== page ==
But these guys, mostly Flemish and Dutch painters and engravers who’d flocked to Rome in the early 17th century, weren’t interested in toeing the party line. They were known as the Bentvueghels (“birds of a feather” in Dutch — see, they really did “flock” to Rome).

This society of artists had a tradition, much like a modern fraternity, to take a nickname (or “bent” name) when they joined, after much hazing and drinking — bacchanals that could last 24 hours.

Pieter van Laer

Pieter van Laer

Their erstwhile leader was Pieter van Laer, known as “Il Bamboccio,” or “ugly puppet,” since apparently he was no prize to look at. He initiated a style of painting — and earned followers of his style — that became known in Rome as I Bamboccianti.

The painters, who included Jan Both, Karel Dujardin, Jan Miel, Johannes Lingelbach, Michelangelo Cerquozzi and Bartolomeo Manfredi, among others, revelled in painting scenes of daily life, often capturing the disintegration of ancient Roman ruins, while normal life went on around it, paying the old world no mind.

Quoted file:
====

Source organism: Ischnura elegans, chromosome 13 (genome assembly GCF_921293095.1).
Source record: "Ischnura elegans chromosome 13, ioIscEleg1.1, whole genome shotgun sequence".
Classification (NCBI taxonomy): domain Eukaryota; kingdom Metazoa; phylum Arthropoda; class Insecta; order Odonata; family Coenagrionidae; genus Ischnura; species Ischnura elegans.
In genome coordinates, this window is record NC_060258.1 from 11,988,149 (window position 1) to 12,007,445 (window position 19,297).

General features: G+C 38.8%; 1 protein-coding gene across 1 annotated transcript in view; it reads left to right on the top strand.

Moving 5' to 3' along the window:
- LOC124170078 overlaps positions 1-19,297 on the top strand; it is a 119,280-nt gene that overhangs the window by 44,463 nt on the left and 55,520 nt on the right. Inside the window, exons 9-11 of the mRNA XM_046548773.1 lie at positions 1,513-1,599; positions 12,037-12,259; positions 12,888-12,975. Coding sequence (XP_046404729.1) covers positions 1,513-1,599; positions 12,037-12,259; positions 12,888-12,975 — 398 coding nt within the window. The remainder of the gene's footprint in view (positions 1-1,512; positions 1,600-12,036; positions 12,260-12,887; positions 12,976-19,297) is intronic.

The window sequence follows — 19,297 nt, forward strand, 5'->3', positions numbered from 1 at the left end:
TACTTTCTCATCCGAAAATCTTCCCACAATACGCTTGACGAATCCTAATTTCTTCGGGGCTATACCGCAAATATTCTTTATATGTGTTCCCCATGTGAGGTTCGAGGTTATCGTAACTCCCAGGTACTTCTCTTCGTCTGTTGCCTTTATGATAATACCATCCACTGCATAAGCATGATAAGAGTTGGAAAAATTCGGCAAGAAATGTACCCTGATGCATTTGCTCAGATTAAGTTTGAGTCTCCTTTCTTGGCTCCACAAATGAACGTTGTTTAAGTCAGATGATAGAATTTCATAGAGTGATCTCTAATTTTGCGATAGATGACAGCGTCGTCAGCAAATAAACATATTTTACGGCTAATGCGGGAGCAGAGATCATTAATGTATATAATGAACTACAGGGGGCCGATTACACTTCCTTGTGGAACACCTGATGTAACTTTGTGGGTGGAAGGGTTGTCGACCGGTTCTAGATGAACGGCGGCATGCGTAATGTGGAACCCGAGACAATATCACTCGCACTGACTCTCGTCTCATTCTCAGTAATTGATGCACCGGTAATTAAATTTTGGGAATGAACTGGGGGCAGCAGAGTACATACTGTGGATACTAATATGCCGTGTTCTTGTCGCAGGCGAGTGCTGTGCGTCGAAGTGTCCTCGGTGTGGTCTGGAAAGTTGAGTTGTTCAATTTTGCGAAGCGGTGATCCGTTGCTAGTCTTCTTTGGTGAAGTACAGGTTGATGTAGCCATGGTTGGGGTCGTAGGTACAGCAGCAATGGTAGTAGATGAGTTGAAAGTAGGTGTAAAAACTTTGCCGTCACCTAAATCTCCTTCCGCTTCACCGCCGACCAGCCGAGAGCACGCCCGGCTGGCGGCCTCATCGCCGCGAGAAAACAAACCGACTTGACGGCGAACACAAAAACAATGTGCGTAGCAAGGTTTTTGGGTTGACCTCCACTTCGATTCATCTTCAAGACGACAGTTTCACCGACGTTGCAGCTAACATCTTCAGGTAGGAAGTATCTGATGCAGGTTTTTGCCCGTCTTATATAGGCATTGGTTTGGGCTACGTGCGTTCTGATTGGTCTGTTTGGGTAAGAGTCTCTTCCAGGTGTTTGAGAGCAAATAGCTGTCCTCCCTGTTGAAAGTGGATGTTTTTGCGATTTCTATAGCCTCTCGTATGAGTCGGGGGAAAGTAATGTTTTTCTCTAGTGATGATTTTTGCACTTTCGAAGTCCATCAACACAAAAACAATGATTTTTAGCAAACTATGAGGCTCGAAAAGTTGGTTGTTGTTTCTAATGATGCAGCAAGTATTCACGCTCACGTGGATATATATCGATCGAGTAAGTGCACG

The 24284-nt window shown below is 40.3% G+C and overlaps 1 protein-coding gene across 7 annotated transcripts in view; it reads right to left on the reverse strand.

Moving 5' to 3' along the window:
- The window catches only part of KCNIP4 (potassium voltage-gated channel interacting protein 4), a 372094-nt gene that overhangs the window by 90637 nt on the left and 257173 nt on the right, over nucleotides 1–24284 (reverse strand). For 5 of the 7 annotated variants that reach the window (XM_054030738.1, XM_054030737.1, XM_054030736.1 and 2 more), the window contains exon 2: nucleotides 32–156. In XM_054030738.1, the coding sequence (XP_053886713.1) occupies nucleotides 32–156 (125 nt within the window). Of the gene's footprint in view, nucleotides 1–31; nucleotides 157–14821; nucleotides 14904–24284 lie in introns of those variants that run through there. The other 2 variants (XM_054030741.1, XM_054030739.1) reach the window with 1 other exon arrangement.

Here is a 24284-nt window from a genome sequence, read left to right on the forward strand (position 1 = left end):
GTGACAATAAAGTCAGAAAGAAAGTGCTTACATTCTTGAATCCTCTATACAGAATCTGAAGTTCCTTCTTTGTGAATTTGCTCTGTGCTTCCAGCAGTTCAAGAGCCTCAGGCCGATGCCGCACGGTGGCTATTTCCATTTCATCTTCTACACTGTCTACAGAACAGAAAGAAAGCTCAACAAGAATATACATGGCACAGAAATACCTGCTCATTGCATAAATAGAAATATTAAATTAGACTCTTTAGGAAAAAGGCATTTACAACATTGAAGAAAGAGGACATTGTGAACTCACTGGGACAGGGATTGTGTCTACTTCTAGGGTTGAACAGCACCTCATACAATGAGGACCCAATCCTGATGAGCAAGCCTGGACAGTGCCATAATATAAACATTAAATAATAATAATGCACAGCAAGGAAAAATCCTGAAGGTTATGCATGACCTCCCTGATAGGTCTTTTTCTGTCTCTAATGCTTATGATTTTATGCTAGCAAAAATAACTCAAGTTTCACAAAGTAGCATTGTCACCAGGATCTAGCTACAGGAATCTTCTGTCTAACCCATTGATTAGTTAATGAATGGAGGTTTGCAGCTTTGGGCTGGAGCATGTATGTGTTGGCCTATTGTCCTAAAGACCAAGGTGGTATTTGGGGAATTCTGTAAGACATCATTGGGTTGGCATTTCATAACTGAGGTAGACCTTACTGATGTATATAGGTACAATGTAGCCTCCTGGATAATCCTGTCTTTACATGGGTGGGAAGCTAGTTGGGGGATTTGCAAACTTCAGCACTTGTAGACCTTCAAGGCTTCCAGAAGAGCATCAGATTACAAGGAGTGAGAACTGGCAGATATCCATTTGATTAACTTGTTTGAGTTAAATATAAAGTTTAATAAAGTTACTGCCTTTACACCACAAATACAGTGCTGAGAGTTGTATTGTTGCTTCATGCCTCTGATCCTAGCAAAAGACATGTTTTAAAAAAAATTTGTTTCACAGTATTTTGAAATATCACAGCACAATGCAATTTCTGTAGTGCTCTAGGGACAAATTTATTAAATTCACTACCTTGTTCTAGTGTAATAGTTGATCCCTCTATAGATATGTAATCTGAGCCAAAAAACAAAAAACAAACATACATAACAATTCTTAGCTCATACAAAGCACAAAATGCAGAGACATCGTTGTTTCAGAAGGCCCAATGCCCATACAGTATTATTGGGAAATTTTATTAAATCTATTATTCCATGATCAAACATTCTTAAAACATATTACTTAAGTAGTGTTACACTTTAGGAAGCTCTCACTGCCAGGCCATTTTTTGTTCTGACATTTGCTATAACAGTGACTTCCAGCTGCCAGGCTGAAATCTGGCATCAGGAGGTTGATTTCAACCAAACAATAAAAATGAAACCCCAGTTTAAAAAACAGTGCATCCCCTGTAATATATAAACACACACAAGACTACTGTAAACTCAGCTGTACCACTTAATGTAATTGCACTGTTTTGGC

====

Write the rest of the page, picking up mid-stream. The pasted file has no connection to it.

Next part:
Dujardins' Commedia dell'Arte

Dujardin’s Commedia dell’Arte

And, just as Caravaggio had done a few years before, they painted and revered the figure of Bacchus, the god of wine.

Caravaggio's Bacchus, c. 1593-94

Caravaggio’s Bacchus, c. 1593-94

But they didn’t worship Bacchus only because they were party animals who liked to drink. As the exhibit explains, drunkenness could be seen as a source of creative frenzy and secret knowledge (in vino veritas), and these men wanted to capture that in their art — and they did through a prolific outpouring of work.